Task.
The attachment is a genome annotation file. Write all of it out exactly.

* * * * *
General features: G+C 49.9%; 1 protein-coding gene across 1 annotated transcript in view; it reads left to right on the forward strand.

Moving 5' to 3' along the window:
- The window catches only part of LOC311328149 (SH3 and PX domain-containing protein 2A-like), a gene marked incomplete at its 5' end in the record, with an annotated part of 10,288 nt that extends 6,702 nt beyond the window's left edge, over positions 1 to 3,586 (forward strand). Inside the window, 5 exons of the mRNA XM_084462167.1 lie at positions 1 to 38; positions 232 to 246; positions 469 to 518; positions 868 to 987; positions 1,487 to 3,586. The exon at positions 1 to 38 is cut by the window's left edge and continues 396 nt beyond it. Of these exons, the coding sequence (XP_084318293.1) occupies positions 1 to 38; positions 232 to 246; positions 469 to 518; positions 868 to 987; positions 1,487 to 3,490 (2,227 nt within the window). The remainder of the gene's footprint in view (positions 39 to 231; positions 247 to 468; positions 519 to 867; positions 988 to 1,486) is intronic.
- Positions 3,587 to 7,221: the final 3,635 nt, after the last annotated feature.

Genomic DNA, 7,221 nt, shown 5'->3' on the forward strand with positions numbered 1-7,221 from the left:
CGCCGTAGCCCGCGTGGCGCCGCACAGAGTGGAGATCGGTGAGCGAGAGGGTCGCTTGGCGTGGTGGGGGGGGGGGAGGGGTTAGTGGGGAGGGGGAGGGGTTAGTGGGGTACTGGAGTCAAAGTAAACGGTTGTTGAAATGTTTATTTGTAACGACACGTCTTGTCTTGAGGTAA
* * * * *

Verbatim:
General features: G+C 49.9%; 1 protein-coding gene across 1 annotated transcript in view; it reads left to right on the forward strand.

Moving 5' to 3' along the window:
- The window catches only part of LOC311328149 (SH3 and PX domain-containing protein 2A-like), a gene marked incomplete at its 5' end in the record, with an annotated part of 10,288 nt that extends 6,702 nt beyond the window's left edge, over positions 1 to 3,586 (forward strand). Inside the window, 5 exons of the mRNA XM_084462167.1 lie at positions 1 to 38; positions 232 to 246; positions 469 to 518; positions 868 to 987; positions 1,487 to 3,586. The exon at positions 1 to 38 is cut by the window's left edge and continues 396 nt beyond it. Of these exons, the coding sequence (XP_084318293.1) occupies positions 1 to 38; positions 232 to 246; positions 469 to 518; positions 868 to 987; positions 1,487 to 3,490 (2,227 nt within the window). The remainder of the gene's footprint in view (positions 39 to 231; positions 247 to 468; positions 519 to 867; positions 988 to 1,486) is intronic.
- Positions 3,587 to 7,221: the final 3,635 nt, after the last annotated feature.

Genomic DNA, 7,221 nt, shown 5'->3' on the forward strand with positions numbered 1-7,221 from the left:
CGCCGTAGCCCGCGTGGCGCCGCACAGAGTGGAGATCGGTGAGCGAGAGGGTCGCTTGGCGTGGTGGGGGGGGGGGAGGGGTTAGTGGGGAGGGGGAGGGGTTAGTGGGGTACTGGAGTCAAAGTAAACGGTTGTTGAAATGTTTATTTGTAACGACACGTCTTGTCTTGAGGTAA